law itself, the source from which all future Courts are to
draw, in accordance with which your verdict is to be
established.

It is therefore your task, your Honours, to interpret the
provisions of the Charter according to their principles, and
to establish in practice and for all time to come the rules
and principles of the Charter. The responsibility which you
thereby assume before history puts two questions to you, the
answer to which is all the more complicated because the
legal concept of conspiracy incorporated in the Charter and
forming the legal foundation of the Indictment is a concept
foreign not only to the majority of peoples, especially the
European peoples, but also because in one or the other
country it owed its existence to its previous application to
the fight against common crimes and offences against the
legal provisions governing domestic affairs and against
those alone. The postulate necessarily follows that the
modus of interpretation and application of this legal
concept in International Law can and must never be the same
as employed in the fight against common bands of gangsters,
guilty of a breach of the social order of a particular
country and of the laws promulgated for its protection. The
latter ordinarily involves individuals of a more or less
amoral disposition, who act for reasons of selfishness, lust
for money or other unethical instincts, placing them-

                                                  [Page 272]

selves outside the existing social order. In the last
analysis, however, and particularly when wars of aggression
are involved, International Law does not deal with
individual statesmen but much rather with whole peoples. The
age of absolutism, where the will of the ruler determined
alone the destiny and acts of a people, has definitely
passed. In this age it may be said that one cannot imagine
any avowed dictator or omnipotent despot who can rule
without or against the will, or at least the tacit approval
of the nation, at least its majority. And so - it is
necessary to make this known to the world-invisible behind
the defendants, there sits also in the prisoners' dock our
poor beaten and tortured German people, because it placed
upon a pedestal and selected as leader a man who led it to
its doom. From this follows of necessity the inescapable
demand that, contrary to the concept of a conspiracy applied
in regard to ordinary criminals, application of the concept
of conspiracy applied in International Law must firstly
proceed to investigate and examine how it happened - how it
could happen - that an intellectually high-ranking people, a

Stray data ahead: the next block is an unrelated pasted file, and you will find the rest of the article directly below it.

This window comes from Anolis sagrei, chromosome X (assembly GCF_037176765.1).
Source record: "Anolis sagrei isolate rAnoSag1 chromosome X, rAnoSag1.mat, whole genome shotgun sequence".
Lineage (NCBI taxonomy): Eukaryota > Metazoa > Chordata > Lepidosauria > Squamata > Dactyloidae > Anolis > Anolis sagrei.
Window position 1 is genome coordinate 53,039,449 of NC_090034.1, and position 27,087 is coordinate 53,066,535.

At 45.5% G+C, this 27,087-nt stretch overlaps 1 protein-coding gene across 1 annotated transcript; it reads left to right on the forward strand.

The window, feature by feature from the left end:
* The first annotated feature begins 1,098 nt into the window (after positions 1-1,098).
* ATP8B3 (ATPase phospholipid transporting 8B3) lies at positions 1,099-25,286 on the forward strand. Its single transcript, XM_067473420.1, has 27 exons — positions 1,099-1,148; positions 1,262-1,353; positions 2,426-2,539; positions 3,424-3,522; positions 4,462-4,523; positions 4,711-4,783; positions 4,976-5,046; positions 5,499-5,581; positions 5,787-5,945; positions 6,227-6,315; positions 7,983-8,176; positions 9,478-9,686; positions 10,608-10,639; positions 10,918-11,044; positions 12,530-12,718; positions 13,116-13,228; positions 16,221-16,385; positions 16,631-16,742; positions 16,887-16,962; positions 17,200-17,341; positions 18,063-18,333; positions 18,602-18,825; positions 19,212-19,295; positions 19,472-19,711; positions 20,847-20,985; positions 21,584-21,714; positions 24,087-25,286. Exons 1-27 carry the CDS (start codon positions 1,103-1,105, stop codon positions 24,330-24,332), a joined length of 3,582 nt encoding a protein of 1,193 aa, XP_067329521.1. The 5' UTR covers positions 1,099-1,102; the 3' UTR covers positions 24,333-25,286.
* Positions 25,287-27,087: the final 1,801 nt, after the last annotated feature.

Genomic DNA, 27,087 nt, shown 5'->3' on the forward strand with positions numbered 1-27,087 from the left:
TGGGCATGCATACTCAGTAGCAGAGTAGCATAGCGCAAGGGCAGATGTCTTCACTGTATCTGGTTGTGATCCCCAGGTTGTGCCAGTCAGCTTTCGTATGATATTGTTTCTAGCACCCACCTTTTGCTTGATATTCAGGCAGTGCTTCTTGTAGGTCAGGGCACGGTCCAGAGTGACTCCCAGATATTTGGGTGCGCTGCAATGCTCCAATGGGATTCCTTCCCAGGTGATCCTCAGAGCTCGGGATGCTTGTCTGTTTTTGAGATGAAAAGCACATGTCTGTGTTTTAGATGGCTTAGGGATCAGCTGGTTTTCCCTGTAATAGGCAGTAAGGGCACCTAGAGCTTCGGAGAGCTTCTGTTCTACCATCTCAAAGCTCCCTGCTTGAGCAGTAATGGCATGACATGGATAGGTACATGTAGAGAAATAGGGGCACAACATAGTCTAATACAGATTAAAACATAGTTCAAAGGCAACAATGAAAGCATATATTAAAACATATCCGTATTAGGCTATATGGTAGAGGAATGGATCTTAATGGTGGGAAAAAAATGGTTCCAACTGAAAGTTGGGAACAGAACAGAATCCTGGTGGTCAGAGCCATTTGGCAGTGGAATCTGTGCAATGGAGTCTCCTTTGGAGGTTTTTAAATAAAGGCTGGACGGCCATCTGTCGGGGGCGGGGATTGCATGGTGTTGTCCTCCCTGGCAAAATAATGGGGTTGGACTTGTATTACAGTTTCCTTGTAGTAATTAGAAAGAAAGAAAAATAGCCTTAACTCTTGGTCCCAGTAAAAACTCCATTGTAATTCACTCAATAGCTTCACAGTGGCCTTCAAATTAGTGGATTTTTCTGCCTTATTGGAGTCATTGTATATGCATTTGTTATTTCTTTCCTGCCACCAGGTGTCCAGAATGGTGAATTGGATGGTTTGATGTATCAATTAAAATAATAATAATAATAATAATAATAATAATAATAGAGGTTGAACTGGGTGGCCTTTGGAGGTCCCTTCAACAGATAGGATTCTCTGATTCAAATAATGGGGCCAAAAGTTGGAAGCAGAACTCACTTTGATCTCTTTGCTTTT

people who gave so much to the world in terms of cultural
and spiritual gifts as the German people did, could hail a
man such as Hitler, follow him into the bloodiest of all
wars, giving him its last and best. Not until you, your
Honours, have incorporated this in the field of your
considerations and examined this question, will you be able
to establish a just verdict in regard to the individual
defendants themselves, with due consideration for their
dissimilarity, a judgement which will stand the test of
history. Because of such reasoning, and not merely by reason
of my right as defence counsel of the defendant, Freiherr
von Neurath, but also because of my duty as a German, I
deemed it necessary to explain in mere outline the fact of
Nazi domination which the world outside Germany cannot
grasp; to make you visualize how it happened as a result of
the effects of the Versailles Treaty and finally, because of
the manner of its application, how it was bound to happen,
true to historical necessity.

In view of the short amount of time made available to me
through decision of the Tribunal, I must refrain from
reading that part of my final pleading, and express my
definite hope that the Tribunal will subsequently go to the
trouble of reading it itself and that it will consider its
arguments when establishing its verdict. I now continue with
Page 44 (a) of my final pleading, and should first of all
like to give you a brief description of the personality and
of the thoughts and feelings of that man who is today before
you as a prisoner.

THE PRESIDENT: Dr. von Ludinghausen, probably that would be
a convenient time to break off.

(A recess was taken.)

DR. VON LUDINGHAUSEN: Born as a scion of an old family which
gave its small home State, Wurttemberg, so many loyal high
government officials, the defendant von Neurath grew up with
a simple and strict education in a parental home filled not
only with a real Christian spirit and true love for mankind,
but also with an ardent, devoted love for the German people
and Fatherland. From his tenderest age and during his entire
life his thoughts and actions had implanted in him the
desire and will, the holy duty, to place all his powers, all
his ability, all his gifts and capacities at the service of
the welfare of his people, to subordinate and even sacrifice
all his personal interests to this. But, and this must
certainly be emphasized in this place, apart from this
aspiration there was alive in him and woven into his being
to an equally strong degree a deep religious feeling, love
of the truth and love of mankind that made him from the
beginning adverse to the use of any form of violence against
his fellow-men not only in his private life, in his
relations with his fellow-men, but which ruled to the same
extent his entire official activity, even after the Treaty
of Versailles. His acts bore the stamp of this feeling and
it became the law governing his official dealings as a